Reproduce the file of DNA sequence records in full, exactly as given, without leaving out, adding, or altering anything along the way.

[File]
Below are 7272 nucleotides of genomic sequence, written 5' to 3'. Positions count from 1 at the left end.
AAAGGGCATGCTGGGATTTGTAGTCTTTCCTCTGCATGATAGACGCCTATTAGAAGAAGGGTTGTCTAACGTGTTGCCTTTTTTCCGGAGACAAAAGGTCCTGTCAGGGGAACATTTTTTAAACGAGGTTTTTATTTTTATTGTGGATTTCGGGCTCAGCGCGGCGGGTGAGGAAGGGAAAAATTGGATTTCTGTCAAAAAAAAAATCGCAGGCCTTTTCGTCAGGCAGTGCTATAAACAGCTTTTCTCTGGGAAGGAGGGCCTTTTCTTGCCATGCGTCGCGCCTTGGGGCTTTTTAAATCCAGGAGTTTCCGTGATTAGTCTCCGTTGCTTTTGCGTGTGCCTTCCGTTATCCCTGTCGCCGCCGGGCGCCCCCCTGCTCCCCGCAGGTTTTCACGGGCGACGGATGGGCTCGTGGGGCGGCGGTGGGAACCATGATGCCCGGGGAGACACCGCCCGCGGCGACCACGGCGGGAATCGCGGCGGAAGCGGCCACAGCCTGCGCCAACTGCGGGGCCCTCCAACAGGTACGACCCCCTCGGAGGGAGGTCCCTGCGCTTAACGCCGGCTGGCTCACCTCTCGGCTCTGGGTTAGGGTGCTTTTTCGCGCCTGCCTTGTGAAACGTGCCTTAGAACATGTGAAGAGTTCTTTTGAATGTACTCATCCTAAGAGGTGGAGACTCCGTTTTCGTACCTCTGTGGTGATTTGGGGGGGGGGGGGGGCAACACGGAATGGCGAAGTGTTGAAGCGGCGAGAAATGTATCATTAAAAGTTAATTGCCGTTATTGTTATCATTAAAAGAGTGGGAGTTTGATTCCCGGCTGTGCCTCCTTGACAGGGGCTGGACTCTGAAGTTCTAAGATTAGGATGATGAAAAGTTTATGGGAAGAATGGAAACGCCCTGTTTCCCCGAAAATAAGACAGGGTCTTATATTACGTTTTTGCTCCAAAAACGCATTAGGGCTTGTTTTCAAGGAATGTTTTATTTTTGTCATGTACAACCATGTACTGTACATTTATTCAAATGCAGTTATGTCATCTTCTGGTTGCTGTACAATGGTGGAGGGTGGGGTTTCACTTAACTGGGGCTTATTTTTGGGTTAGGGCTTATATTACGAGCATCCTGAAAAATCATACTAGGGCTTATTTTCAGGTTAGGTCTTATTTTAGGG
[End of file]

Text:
Below are 7272 nucleotides of genomic sequence, written 5' to 3'. Positions count from 1 at the left end.
AAAGGGCATGCTGGGATTTGTAGTCTTTCCTCTGCATGATAGACGCCTATTAGAAGAAGGGTTGTCTAACGTGTTGCCTTTTTTCCGGAGACAAAAGGTCCTGTCAGGGGAACATTTTTTAAACGAGGTTTTTATTTTTATTGTGGATTTCGGGCTCAGCGCGGCGGGTGAGGAAGGGAAAAATTGGATTTCTGTCAAAAAAAAAATCGCAGGCCTTTTCGTCAGGCAGTGCTATAAACAGCTTTTCTCTGGGAAGGAGGGCCTTTTCTTGCCATGCGTCGCGCCTTGGGGCTTTTTAAATCCAGGAGTTTCCGTGATTAGTCTCCGTTGCTTTTGCGTGTGCCTTCCGTTATCCCTGTCGCCGCCGGGCGCCCCCCTGCTCCCCGCAGGTTTTCACGGGCGACGGATGGGCTCGTGGGGCGGCGGTGGGAACCATGATGCCCGGGGAGACACCGCCCGCGGCGACCACGGCGGGAATCGCGGCGGAAGCGGCCACAGCCTGCGCCAACTGCGGGGCCCTCCAACAGGTACGACCCCCTCGGAGGGAGGTCCCTGCGCTTAACGCCGGCTGGCTCACCTCTCGGCTCTGGGTTAGGGTGCTTTTTCGCGCCTGCCTTGTGAAACGTGCCTTAGAACATGTGAAGAGTTCTTTTGAATGTACTCATCCTAAGAGGTGGAGACTCCGTTTTCGTACCTCTGTGGTGATTTGGGGGGGGGGGGGGGCAACACGGAATGGCGAAGTGTTGAAGCGGCGAGAAATGTATCATTAAAAGTTAATTGCCGTTATTGTTATCATTAAAAGAGTGGGAGTTTGATTCCCGGCTGTGCCTCCTTGACAGGGGCTGGACTCTGAAGTTCTAAGATTAGGATGATGAAAAGTTTATGGGAAGAATGGAAACGCCCTGTTTCCCCGAAAATAAGACAGGGTCTTATATTACGTTTTTGCTCCAAAAACGCATTAGGGCTTGTTTTCAAGGAATGTTTTATTTTTGTCATGTACAACCATGTACTGTACATTTATTCAAATGCAGTTATGTCATCTTCTGGTTGCTGTACAATGGTGGAGGGTGGGGTTTCACTTAACTGGGGCTTATTTTTGGGTTAGGGCTTATATTACGAGCATCCTGAAAAATCATACTAGGGCTTATTTTCAGGTTAGGTCTTATTTTAGGG